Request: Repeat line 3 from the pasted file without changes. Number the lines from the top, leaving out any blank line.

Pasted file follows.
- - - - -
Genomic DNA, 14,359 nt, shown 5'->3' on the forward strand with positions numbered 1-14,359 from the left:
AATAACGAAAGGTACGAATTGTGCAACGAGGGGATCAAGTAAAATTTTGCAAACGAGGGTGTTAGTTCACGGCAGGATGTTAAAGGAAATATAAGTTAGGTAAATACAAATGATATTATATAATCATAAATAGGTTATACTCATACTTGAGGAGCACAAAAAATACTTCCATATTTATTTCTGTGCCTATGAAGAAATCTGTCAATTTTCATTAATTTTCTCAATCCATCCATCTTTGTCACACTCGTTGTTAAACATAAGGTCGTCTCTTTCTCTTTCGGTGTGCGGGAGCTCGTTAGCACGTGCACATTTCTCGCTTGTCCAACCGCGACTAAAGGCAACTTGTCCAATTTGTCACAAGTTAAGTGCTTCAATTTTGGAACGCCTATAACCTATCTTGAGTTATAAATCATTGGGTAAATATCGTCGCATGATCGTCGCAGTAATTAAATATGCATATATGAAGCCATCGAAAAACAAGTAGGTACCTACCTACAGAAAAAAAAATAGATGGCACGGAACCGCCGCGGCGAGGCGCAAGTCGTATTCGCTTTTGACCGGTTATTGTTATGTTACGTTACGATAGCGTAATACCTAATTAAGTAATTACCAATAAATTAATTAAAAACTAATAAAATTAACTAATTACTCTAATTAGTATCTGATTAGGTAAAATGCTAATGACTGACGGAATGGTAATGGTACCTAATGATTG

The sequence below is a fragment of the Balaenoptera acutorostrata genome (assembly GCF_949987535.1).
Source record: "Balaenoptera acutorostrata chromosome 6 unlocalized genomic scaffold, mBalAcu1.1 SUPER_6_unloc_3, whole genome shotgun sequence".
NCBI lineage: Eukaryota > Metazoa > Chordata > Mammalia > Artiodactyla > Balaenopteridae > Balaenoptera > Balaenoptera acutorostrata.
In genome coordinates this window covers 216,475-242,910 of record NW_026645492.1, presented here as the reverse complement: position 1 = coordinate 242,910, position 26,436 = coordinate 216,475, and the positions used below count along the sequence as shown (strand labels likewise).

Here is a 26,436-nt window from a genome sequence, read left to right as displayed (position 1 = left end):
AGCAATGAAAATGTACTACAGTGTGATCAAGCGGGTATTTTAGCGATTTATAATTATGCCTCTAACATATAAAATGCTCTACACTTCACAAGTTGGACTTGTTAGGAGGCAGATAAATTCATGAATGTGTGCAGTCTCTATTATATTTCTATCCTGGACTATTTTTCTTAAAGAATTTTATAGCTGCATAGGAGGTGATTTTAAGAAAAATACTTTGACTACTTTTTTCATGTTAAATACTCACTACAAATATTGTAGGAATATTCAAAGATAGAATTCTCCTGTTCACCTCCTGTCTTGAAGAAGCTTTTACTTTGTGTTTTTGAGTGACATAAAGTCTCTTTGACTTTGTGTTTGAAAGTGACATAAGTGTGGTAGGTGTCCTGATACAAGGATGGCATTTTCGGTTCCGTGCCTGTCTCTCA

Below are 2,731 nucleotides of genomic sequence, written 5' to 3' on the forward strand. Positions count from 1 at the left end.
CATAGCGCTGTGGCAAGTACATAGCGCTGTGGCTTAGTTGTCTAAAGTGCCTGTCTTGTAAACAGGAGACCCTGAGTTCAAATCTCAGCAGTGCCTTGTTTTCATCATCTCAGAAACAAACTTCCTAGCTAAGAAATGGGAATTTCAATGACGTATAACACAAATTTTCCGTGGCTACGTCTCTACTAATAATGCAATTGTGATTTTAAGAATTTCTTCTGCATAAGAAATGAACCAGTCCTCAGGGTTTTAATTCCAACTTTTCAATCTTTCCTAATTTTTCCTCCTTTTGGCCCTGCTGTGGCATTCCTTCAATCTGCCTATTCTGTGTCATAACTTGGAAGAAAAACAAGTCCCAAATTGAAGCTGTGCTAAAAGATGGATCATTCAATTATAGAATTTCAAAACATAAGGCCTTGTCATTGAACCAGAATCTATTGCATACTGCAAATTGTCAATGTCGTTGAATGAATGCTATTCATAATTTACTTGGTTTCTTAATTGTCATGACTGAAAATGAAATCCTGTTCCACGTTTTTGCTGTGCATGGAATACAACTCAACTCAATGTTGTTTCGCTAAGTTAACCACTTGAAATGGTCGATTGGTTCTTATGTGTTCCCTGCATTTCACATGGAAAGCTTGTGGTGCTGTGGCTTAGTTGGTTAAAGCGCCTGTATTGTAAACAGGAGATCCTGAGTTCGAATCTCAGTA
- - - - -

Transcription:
The sequence below is a fragment of the Balaenoptera acutorostrata genome (assembly GCF_949987535.1).